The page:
New EU label to warn against hyperactivity in children is based on unrealistic consumption levels, say scientists

18 December 2009

An EU regulation due to come into effect in January 2010, which imposes labelling restrictions on 6 food colours in the fight against hyperactivity among children, is based on unrealistically high levels of additive consumption, according to new research published in the journal Food Additives and Contaminants (Connolly et al 2009).

In the past couple of years, there has been intensive debate about the possible link between the consumption of food additives for colouring, and hyperactivity, in children. A double-blind randomised intervention study conducted by the University of Southampton, UK (McCann et al. 2007) suggested that the consumption of various mixes of colourant additives and the preservative sodium benzoate by children over one week may increase the risk of developing hyperactive behaviour in some children. The food additives used in the mixture were Sunset Yellow (E110), Carmoisine (E122), Tartrazine (E102), Ponceau 4R (E124), Allura Red (E129), Quinoline Yellow (E104), and Sodium Benzoate (E211). Following this study, a new EU regulation (EC) No. 1333/2008, due to come into effect in January 2010, which stipulates that any food on sale in the European Union which contains particular food additives (Sunset Yellow, 30 Carmoisine, Tartrazine, Ponceau 4R, Allura Red, and Quinoline Yellow) – be labelled to indicate that these additives “may have an adverse effect on activity and attention in children.”

Whilst not attempting to negate or contest the findings of that study, a team of UK and Irish scientists evaluated the probability of whether or not the pattern and level of consumption of the food additives used in the Southampton study could occur in a nationally representative sample of Irish children and teenagers. This study has recently been published in the Journal Food Additives and Contaminants.

To determine the composition of the food intake in Irish children and teenagers, the authors used two national dietary surveys (n=594 for children, n=441 for teenagers). The presence of food additives was determined with the Irish National Food Ingredient Database (INFID) that stores information on the ingredients of foods eaten in the Irish diet. The intakes of food additives in Irish children are likely to be representative of those children in the UK since food-consumption patterns for Irish children are comparable with those reported in the UK.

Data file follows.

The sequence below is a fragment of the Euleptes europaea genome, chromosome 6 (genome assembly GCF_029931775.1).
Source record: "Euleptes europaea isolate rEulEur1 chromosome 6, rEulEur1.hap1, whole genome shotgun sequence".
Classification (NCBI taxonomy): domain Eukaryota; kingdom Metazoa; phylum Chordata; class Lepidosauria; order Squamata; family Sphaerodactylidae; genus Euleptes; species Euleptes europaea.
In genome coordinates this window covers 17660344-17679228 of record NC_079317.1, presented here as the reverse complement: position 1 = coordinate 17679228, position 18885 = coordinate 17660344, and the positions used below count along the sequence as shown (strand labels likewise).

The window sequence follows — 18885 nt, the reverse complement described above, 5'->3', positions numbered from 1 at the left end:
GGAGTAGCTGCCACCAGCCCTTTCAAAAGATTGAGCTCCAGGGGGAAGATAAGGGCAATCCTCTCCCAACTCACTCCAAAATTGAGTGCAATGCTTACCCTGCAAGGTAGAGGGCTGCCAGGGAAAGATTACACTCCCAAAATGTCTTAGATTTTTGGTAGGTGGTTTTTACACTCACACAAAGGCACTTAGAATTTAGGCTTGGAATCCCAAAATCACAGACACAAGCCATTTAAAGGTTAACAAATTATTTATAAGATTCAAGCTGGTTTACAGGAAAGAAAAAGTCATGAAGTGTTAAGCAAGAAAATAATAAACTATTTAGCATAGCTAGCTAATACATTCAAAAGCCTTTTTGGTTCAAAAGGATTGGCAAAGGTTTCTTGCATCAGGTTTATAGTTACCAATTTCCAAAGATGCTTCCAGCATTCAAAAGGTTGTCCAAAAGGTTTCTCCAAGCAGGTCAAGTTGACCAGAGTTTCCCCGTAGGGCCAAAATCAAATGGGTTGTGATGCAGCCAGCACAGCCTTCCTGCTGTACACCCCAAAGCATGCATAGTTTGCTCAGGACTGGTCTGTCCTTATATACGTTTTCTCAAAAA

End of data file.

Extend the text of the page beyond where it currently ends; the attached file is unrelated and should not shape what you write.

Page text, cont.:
The authors adopted a conservative approach in the adolescent sample: for each additive intake, estimates were made assuming that the additive was present at the maximum legal permitted level in those foods identified as containing it.

The average age of the children in this study was 8.5 years, which is comparable to the 7–8-year-olds in the Southampton study, and 15.4 years for the teenagers.

Among the food products consumed, the vast majority did not contain any of the target additives (94.8% for children, 96.2% for teenagers). No food consumed by either the children or teenagers contained all seven of the target food additives.

The frequency of food-eating occasions (including occasions to eat single foods or multiple foods) containing one or more of the target food additives was relatively low in Irish children (4.75%) and teenagers (6.24%). The majority of these occasions for both populations only contained a maximum of one of the target additives (3.8% for children, 3.1% for teenagers).

Mean intakes of the food additives among consumers felt far below the doses used in the previous study on hyperactivity. The estimated upper intakes for a very small proportion of Irish teenagers (n=45 for mix A, n=33 for mix B) and children (n=45 for mix A, n=24 for mix B) exceeded the intake levels used in the Southampton study on individual days, but never on seven consecutive days.

These results show that, in Irish children and teenagers, levels of exposure to specific food additives rarely, if ever, reach the levels used in the Southampton study. The authors of the Irish study highlight that the intake levels of food additives used in the Southampton study were not well established and hardly ever occur. They suggest that the risk-assessment process that followed from the Southampton study should be reconsidered.

For more information

Connolly A, et al. (2009). Pattern of intake of food additives associated with hyperactivity in Irish children and teenagers. Food additives and contaminants: Part A. First published on: 10 December 2009 (iFirst).


McCann D, et al. (2007). Food additives and hyperactive behaviour in 3-year-old and 8/9-year-old children in the community: a randomised, double-blinded, placebo-controlled trial. Lancet 370(9598):1560–1567.